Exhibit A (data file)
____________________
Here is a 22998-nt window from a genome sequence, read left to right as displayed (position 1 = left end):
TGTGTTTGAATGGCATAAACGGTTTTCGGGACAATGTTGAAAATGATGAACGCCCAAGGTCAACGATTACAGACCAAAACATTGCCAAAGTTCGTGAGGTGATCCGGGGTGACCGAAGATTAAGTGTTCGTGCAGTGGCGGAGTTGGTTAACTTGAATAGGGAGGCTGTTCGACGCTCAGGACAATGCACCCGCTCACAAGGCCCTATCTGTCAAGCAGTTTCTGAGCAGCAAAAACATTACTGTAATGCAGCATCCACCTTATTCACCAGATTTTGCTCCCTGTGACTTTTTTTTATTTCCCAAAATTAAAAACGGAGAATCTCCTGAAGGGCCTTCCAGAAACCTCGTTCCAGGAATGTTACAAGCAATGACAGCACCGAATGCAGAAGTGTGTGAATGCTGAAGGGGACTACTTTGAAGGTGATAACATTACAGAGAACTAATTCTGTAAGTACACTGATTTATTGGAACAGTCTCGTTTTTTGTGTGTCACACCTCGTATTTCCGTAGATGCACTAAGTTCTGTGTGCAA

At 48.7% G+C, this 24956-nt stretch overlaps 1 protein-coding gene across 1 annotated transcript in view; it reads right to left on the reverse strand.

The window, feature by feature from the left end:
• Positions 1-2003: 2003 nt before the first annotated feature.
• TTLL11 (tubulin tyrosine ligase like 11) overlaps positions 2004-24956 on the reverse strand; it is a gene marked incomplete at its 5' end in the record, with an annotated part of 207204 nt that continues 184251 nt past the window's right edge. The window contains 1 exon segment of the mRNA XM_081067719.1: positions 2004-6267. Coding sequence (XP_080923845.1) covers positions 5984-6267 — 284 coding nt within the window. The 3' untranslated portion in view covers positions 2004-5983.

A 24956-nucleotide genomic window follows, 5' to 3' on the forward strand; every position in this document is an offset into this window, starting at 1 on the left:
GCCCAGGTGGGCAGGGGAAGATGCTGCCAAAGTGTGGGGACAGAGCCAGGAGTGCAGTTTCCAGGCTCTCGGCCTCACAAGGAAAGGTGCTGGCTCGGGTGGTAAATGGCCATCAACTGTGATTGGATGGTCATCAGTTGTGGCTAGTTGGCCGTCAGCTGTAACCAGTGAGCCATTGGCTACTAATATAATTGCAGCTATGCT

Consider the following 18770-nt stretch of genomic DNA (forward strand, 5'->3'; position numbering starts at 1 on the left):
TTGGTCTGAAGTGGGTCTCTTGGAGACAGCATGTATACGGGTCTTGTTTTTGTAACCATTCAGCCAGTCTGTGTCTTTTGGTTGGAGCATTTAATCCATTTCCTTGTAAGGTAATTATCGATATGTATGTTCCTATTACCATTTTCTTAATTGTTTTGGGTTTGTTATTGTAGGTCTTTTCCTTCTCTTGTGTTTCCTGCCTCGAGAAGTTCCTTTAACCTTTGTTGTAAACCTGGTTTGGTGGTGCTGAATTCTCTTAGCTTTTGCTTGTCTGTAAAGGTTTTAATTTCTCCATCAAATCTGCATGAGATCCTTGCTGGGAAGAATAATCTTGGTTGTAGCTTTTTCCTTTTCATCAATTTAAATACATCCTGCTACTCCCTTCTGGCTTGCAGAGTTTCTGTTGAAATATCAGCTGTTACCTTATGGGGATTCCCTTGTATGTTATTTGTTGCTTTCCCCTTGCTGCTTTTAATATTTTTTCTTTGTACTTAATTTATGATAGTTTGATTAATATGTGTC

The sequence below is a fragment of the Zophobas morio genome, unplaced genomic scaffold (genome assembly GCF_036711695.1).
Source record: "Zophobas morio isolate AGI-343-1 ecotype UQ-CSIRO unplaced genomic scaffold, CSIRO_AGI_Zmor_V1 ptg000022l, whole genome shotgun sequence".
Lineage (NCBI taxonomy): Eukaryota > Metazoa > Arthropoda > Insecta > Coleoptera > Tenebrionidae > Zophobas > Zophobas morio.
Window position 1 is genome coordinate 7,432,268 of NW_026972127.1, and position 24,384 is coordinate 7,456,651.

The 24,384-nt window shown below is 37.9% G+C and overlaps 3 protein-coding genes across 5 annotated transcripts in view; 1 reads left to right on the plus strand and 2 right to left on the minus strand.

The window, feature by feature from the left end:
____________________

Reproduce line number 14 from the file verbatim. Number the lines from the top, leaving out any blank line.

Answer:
Window position 1 is genome coordinate 7,432,268 of NW_026972127.1, and position 24,384 is coordinate 7,456,651.